More images came, these from long ago. They showed the ruin as a place of learning, meant to shelter and care for the gifted of times long past. There were memories of people who were not people living in the bright halls, the ruin providing for them all they needed. She saw that they once called it Cyzrac, ‘The Living Place.’

But then the images changed and the halls were abandoned. What had once been a temple of knowledge was left unused and forgotten.

What happened to them?

No answer came.

Instead there was another image, of humans this time. They were sickly thin and wrapped in furs covered with snow. Maria could see the amazement in their eyes as they entered the room. She felt a tremendous compassion that was not her own. A succession of thoughts showed them slowly change from human to goblin, but the intense emotion that accompanied each image didn’t change.

You took them in, protected them, like you did the Ancients. They gave you purpose again.

Then another image came, this one of the mages. They examined the chamber with curiosity, until one of them found the crown. He put it on and Maria could feel his lust for power. She could feel the contempt he had for the goblins.

Why didn’t you stop him?

The answer came not in images but in knowledge. The ruin was powerless to resist the commands of whoever wore the crown. It had tried to object, but had not predicted the effect its objections would have on the human. As he was driven mad the ruin became more and more desperate for release.

And Alexia?

She saw an image of the crown being crushed by a piece of falling metal, the three orbs adorning it shattering into pieces.

More images came. She saw how the ruin had guided the mages to its core, hoping they would free it. She saw how it had asked the juvenile to lead Gehard to the mages so they could work together. She saw how it had helped Carter find and reunite their group.

Finally she saw herself, the rest of the crew by her side, fighting their way through a line of goblins.

We didn’t want to harm you or your children. We just want to leave.

It showed her an image of Gehard cutting down a goblin, a gleeful grin on his face.

Except for him. Please, you must listen to me. If we don’t return the people above will only send in more. They’ll keep coming unless you let us leave and tell them to stop.

Fragmented thoughts came to her, seemingly culled from a dozen different minds.

How . . . Trust . . . You . . . ?

Look into my mind. I was a mother once. I know what it’s like to lose someone you love. I won’t let you or your children to suffer like I did.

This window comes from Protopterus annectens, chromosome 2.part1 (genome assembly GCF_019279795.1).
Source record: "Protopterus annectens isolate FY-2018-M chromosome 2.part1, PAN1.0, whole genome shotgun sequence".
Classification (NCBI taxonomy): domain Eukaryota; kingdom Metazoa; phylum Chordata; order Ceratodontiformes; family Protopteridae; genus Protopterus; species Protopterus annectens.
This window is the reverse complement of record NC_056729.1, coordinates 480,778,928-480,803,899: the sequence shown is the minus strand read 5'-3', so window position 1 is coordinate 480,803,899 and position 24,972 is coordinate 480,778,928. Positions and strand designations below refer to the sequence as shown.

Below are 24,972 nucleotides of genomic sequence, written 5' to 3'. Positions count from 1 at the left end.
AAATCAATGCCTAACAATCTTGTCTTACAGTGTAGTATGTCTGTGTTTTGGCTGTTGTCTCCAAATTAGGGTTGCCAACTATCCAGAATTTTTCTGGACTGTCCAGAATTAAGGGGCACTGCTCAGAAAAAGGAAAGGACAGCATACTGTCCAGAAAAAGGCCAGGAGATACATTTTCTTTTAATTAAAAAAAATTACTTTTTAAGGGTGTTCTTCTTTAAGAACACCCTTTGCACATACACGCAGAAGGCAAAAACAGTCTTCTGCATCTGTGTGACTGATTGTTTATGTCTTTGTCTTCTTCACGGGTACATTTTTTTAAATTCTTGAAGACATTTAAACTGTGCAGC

She felt the presence within her thoughts grow, then recede.

If . . . Allow . . . Life . . .

I will make sure your children are safe. You have my word.

The presence retreated more, until it was only a distant echo.

. . . Gratitude . . .

– –

Maria blinked as time seemed to restart around her.

The frantic motion that filled the chamber only a moment before was replaced by a surreal calm. Everything stood still. Only the wreckage-strewn floor gave any indication of the panic that had filled the space.

The mages tentatively lowered their shield, stunned by the sudden stillness.

They all watched her as she descended the steps.

“Maria,” the Captain breathed, “what did you do?”

She watched as pieces of the ceiling began lifting themselves from the floor.

“What any mother would have done.”

– –

“Let me see if I have this right,” Carter said as they made their way back to the surface. “You’re saying the ruin was trying to kill us to protect the goblins?”

“Except they’re not just goblins to it,” Maria said, trying to convey the intensity of what the ruin had shown her. “It thinks of them as its children. It cares more for them than it does itself.”

She could practically feel Gehard preparing one of his sarcastic comments, but a stern glance silenced him. He closed his mouth and continued carrying Alexia in silence.

“Which is why we can’t tell anyone about this,” she continued, sensing growing apprehension from the mages. “It’s the only way to keep them safe.”

“We can’t do that,” Menlas said. “The local lord is going to expect a report.”

“Not to mention the Order,” Exas said.

“You have to,” Maria pleaded. “If people on the surface find out about this place, they’ll destroy it. We can’t let that happen.” She could see the mages were still unmoved.

How can I make them see?

She turned to Carter, hoping their friendship would lend weight to her words. “Please Carter, for me. For everything we’ve been through. Don’t let human stupidity destroy this place.”

Before he had a chance to respond the tunnel shifted. There was a sudden jerk, then the sensation of moving at great speed.

“I thought the ruin wasn’t trying to kill us anymore,” Adrian said.

“It’s not.”

There was an uneasy deceleration before the tunnel came to a stop. A room opened up before them that hadn’t been there a moment ago.

“I think it’s trying to show us something.”

The chamber was full of goblins. They watched with large eyes as Maria and the crew entered.

Along the walls were small structures and tents pieced together from scraps of material. A trickle of smoke rose from one, along with the faint scent of meat cooking. An elaborate fountain filled the far end of the space, fed by a column of water from the ceiling.

A juvenile ran past Maria’s feet, chased by two others. Nearby an elderly goblin sat on the remains of a crate, an infant cradled in its arms.

“Dear All,” Carter muttered. “It’s a town.”

Maria caught Carter’s gaze. Will you protect them now?

She saw the line of his mouth tighten, then an almost imperceptible nod.

– –

Carter waited for the crowd to quiet, then continued. He was standing before the gathered mass of Order archeologists, in the middle of the ruined castle’s courtyard. “Mazanc was caught in the cave in and died, while the rest of the exploration team was trapped. We spent a day digging them out before returning to the surface.”

An early morning birdcall rang out above the crumbling walls of their camp, drawing some eyes to the sky while others remained fixed in anticipation.

“What else was down there?” one of the Order officials asked, voicing the question Carter was sure everyone assembled wanted answered. He might as well have asked ‘Was it Ancient?’